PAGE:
Many of our reptile companions can appreciate some time outdoors during the summer months, but over-heating, parasites and predation, are all things to be aware of when giving your reptile some fresh air and sunshine. As a rule, it’s important that when enjoying the company of your reptile outside, you don’t leave them unattended. Also, be advised that prolonged periods outside their familiar terrarium can increase your pet’s stress. To help enhance your pet’s time outdoors, here are some tips and precautions you can follow to ensure the health and happiness of your scaly friend, outside the terrarium.
Never have your scaly critter in an enclosure that is not properly ventilated outside. Avoid taking glass terrariums outside, as they can get too hot quickly and can break during transport. Instead, a bottomless box, or wood structure with chicken wire on the top, will give your critter a chance to slither or crawl through the grass, while providing sufficient ventilation to prevent overheating.
Be sure to have an area that they can go to escape the sun, to cool off and try to avoid the mid-day heat. They may love to bask in their terrarium, but the outdoor sun is much different, and they may have a much different reaction to it!
General signs of overheating to look out for: open mouth/cotton mouth, hot to the touch, unnecessary burrowing, or trying to find the cool side to relax on. Of course, every reptile will behave differently, so please do your research and remove from the sun if its behaviour indicates discomfort.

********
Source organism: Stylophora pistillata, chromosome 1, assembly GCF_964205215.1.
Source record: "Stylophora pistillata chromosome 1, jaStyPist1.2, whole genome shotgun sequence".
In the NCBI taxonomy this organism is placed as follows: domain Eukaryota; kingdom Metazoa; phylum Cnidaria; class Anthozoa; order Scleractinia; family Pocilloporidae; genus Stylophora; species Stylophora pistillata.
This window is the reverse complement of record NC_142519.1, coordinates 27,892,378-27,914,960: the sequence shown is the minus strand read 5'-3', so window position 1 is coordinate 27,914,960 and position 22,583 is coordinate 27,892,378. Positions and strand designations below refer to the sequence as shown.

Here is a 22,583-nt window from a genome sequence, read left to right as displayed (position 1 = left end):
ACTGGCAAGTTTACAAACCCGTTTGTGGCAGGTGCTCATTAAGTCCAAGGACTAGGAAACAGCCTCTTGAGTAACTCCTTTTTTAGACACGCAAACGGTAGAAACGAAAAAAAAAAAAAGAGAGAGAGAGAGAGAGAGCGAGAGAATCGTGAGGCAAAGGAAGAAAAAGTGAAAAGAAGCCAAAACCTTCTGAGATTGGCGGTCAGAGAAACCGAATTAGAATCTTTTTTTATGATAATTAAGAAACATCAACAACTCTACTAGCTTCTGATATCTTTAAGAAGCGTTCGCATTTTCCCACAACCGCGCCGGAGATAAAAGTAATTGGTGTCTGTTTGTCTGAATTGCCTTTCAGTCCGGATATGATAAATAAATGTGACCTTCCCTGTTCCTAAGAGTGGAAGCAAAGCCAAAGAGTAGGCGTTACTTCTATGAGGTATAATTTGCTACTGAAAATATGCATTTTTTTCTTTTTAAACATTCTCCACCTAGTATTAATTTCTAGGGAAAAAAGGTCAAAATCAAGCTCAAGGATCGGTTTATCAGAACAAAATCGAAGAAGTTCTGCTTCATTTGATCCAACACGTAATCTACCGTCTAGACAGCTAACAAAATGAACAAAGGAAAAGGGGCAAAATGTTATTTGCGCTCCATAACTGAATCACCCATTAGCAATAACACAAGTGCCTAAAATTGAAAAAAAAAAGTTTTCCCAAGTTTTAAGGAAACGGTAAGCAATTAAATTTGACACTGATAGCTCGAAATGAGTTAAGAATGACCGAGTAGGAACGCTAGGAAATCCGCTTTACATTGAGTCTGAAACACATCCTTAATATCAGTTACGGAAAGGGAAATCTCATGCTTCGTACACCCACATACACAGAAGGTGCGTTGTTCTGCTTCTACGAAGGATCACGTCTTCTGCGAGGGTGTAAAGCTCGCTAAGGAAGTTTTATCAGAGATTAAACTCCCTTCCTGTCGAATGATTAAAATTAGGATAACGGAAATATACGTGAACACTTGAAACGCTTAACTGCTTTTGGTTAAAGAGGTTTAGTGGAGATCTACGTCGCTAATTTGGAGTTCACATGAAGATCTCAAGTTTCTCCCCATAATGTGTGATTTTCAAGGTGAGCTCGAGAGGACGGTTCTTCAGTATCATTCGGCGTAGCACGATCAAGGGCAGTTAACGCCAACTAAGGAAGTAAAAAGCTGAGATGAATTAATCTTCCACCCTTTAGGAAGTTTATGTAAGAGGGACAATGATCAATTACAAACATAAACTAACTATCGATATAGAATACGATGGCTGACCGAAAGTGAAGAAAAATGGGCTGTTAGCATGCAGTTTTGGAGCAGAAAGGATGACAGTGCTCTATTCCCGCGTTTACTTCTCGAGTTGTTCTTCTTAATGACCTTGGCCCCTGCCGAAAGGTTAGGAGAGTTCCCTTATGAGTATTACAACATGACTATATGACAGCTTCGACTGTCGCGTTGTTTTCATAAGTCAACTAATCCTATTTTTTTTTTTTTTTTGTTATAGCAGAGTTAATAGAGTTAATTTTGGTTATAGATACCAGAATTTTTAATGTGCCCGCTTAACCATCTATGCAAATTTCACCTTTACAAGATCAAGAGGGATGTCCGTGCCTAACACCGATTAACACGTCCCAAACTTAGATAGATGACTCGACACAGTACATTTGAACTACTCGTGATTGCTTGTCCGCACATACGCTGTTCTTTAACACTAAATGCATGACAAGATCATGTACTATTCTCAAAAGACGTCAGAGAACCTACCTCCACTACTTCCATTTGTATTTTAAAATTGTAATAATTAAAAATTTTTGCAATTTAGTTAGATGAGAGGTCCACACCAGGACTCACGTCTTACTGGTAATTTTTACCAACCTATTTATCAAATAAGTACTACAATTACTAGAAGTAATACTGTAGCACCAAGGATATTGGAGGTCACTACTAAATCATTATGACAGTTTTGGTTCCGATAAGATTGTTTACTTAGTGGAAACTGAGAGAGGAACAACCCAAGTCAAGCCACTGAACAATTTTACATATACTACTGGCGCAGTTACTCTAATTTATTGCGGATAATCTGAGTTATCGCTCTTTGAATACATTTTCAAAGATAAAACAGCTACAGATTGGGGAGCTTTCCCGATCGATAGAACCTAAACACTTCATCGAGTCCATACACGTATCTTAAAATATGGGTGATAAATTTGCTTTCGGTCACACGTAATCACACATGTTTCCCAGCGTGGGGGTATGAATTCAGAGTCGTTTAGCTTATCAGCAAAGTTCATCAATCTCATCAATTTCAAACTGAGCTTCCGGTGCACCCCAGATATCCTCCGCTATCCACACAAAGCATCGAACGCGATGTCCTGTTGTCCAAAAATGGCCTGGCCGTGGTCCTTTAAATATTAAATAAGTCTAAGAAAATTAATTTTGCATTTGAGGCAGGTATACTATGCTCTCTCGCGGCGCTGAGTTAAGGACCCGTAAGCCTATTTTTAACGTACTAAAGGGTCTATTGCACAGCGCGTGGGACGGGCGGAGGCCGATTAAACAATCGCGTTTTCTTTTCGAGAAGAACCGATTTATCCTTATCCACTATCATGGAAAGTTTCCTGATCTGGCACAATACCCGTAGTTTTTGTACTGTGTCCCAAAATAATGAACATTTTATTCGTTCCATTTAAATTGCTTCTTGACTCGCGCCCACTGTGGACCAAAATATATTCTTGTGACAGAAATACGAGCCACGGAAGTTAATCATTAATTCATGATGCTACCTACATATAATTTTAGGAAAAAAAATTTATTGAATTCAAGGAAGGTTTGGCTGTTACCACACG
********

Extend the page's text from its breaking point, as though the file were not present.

Eating Outdoor Bugs
Your scaly friend may love chowing down on crickets from the pet store, but the bugs we have outside can harm your reptile in many ways. First, they can carry parasites which can make your reptile sick, resulting in a trip to the veterinarian. Second, you have no idea where outside bugs have been. They could have been exposed to pesticides, herbicides, chemicals or poisons, or be a bug that is naturally harmful to your reptile. It’s always a safer bet to remove any bugs from your critter’s outdoor enclosure and make sure it doesn’t get a chance to eat anything foreign.
Another important part about bringing your reptile outside is to make sure you keep a close eye on them, since native predators may be doing the same. Birds, coyotes and other animals in the wild are always looking for their next meal, and your scaly friend would look like lunch to a lot of these predators. Putting chicken wire over the top of an open enclosure ensures the safety of your pet reptile, as always, it’s important not to leave the reptile outside unattended.
Most importantly, make sure the weather is warm enough to bring them outdoors. No reptile is suitable for cold temperatures, and a lot can go wrong; they will become less active, digestion slows, the immune system doesn’t function properly, and they become more susceptible to secondary infections. Reptiles can get hypothermia, so it is best only to bring them outside when it is nice and warm, during the summer months.
There may be a lot of things to look out for when you bring your scaly friends outdoors, but don’t be afraid, there are plenty of advantages to bringing them outside too. A change in environment is always a good way to entertain your reptiles, and they get the benefits of some fresh air and natural sunshine. So long as you keep a close eye on them and look out for their well-being, your scaly friend will have a lot of fun adventures outdoors.
Written by Alaina Langford, Animal Care Attendent